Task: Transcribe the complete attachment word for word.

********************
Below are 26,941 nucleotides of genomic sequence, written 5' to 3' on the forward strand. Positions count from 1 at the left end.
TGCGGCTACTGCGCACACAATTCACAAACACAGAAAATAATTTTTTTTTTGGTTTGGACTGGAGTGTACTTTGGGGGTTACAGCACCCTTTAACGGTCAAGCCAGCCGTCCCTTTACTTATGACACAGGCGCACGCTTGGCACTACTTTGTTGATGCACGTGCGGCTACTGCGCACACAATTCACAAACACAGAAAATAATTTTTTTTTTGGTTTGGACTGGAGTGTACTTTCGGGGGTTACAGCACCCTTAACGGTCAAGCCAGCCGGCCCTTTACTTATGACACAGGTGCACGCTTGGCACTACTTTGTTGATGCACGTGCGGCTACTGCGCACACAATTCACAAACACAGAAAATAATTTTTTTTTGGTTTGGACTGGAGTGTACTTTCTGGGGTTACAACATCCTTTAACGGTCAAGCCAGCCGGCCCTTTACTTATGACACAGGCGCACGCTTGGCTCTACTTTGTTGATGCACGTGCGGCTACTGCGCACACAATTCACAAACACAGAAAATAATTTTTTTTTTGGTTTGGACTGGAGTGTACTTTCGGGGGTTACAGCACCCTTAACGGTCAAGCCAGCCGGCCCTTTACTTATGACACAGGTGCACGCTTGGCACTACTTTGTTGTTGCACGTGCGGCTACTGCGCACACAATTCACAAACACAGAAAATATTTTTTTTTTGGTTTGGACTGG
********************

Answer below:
Below are 26,941 nucleotides of genomic sequence, written 5' to 3' on the forward strand. Positions count from 1 at the left end.
TGCGGCTACTGCGCACACAATTCACAAACACAGAAAATAATTTTTTTTTTGGTTTGGACTGGAGTGTACTTTGGGGGTTACAGCACCCTTTAACGGTCAAGCCAGCCGTCCCTTTACTTATGACACAGGCGCACGCTTGGCACTACTTTGTTGATGCACGTGCGGCTACTGCGCACACAATTCACAAACACAGAAAATAATTTTTTTTTTGGTTTGGACTGGAGTGTACTTTCGGGGGTTACAGCACCCTTAACGGTCAAGCCAGCCGGCCCTTTACTTATGACACAGGTGCACGCTTGGCACTACTTTGTTGATGCACGTGCGGCTACTGCGCACACAATTCACAAACACAGAAAATAATTTTTTTTTGGTTTGGACTGGAGTGTACTTTCTGGGGTTACAACATCCTTTAACGGTCAAGCCAGCCGGCCCTTTACTTATGACACAGGCGCACGCTTGGCTCTACTTTGTTGATGCACGTGCGGCTACTGCGCACACAATTCACAAACACAGAAAATAATTTTTTTTTTGGTTTGGACTGGAGTGTACTTTCGGGGGTTACAGCACCCTTAACGGTCAAGCCAGCCGGCCCTTTACTTATGACACAGGTGCACGCTTGGCACTACTTTGTTGTTGCACGTGCGGCTACTGCGCACACAATTCACAAACACAGAAAATATTTTTTTTTTGGTTTGGACTGG